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* A rare Egyptian Inscribed Bronze Heart Amulet, Late Period, ca. 664 - 332 BC
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EA1715

* A rare Egyptian Inscribed Bronze Heart Amulet, Late Period, ca. 664 - 332 BC

An inscribed heart amulet surmounted by a sun disk and two delicate wings on either side, the front inscribed for Osiris. A suspension loop attached behind the disk.

For the ancient Egyptians, the heart (ib) was the source of intelligence, feelings, and actions. A person's memory was also housed in the heart and so at the judgment ceremony (Weighing of the Heart) in the afterlife, the heart was able to speak on behalf of the deceased, accounting to Osiris for a lifetime of deeds. Therefore, heart amulets were only used on the mummy to protect the owner's organ and to ensure that their heart gave a positive response at judgment.  It served as a symbol of triumph of purity and wisdom over death and corruption.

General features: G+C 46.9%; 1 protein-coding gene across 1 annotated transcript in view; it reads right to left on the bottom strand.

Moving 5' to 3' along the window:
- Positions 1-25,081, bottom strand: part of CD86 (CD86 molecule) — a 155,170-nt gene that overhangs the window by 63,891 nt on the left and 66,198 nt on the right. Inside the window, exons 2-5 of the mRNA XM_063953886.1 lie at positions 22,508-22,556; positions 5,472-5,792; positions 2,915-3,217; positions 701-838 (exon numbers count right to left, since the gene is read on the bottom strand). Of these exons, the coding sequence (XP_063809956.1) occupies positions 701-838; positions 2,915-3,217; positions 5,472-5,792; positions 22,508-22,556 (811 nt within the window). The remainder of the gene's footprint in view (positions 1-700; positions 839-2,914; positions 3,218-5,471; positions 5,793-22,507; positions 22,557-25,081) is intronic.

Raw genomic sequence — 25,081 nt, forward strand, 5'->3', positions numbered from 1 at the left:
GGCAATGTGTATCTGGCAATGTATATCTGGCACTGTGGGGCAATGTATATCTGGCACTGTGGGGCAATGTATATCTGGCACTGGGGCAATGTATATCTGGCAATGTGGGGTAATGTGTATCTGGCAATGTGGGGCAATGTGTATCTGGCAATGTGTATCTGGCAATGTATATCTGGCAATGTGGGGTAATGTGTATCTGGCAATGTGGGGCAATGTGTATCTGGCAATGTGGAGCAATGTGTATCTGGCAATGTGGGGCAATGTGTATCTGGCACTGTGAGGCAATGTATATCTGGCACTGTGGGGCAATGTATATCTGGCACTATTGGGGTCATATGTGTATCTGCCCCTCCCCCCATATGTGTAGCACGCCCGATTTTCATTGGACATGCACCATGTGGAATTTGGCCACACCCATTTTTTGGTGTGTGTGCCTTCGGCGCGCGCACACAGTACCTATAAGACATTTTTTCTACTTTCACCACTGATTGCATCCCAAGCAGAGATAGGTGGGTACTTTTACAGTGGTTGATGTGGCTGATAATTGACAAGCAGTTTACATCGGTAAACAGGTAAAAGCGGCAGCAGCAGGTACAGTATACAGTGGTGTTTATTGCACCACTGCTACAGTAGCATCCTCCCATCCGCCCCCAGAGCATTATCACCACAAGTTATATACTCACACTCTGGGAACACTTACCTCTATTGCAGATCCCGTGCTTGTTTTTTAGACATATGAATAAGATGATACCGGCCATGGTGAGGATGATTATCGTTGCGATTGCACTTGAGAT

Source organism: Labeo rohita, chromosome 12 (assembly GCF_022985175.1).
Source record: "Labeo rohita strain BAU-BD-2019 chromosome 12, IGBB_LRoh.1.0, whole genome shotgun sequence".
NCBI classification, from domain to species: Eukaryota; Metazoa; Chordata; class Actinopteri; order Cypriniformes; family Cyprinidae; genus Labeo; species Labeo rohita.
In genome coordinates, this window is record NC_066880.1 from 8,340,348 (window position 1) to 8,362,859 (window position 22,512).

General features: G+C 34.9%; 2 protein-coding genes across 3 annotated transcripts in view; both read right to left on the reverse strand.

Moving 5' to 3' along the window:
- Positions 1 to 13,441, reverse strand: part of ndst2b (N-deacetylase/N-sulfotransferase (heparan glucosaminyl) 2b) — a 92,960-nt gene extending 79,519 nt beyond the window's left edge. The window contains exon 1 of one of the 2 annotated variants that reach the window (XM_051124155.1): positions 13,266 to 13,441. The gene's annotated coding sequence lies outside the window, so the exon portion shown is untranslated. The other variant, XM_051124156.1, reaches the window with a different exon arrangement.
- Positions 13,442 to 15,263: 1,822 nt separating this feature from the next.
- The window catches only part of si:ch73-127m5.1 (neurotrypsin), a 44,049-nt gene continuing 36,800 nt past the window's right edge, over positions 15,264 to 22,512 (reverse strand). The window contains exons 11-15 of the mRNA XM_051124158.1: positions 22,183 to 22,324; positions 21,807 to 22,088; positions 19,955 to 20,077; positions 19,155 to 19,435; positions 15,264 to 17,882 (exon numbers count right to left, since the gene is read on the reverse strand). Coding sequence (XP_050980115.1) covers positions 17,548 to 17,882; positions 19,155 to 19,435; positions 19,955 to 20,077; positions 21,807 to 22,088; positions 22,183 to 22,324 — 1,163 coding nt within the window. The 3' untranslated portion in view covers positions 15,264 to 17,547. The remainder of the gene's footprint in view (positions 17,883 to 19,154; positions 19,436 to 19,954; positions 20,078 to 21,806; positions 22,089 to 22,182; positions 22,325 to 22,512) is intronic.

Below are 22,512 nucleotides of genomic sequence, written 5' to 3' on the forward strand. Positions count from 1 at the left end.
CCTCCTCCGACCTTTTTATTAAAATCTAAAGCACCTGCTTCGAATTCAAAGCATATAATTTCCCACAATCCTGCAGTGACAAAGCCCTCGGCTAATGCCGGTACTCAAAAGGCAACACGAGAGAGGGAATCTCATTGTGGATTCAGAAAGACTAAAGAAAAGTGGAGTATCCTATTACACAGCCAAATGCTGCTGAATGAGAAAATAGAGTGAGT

Bibliography:   Sousa, R. (2007). The Meaning of the Heart Amulets in Egyptian Art.  Journal of the American Research Center in Egypt,   43 , 59-70. 

Dimensions: Length: 1 1/2 inches (3.8 cm)

Condition: Intact and in good condition overall. Presented on a custom mount.

Provenance:   Dr. John Winnie private collection, acquired from Christie's London, October 29, 2003, lot 170, previously from the private collection of George Anastase Michaelides (1900-1973), legally imported from Egypt in the 1940's.

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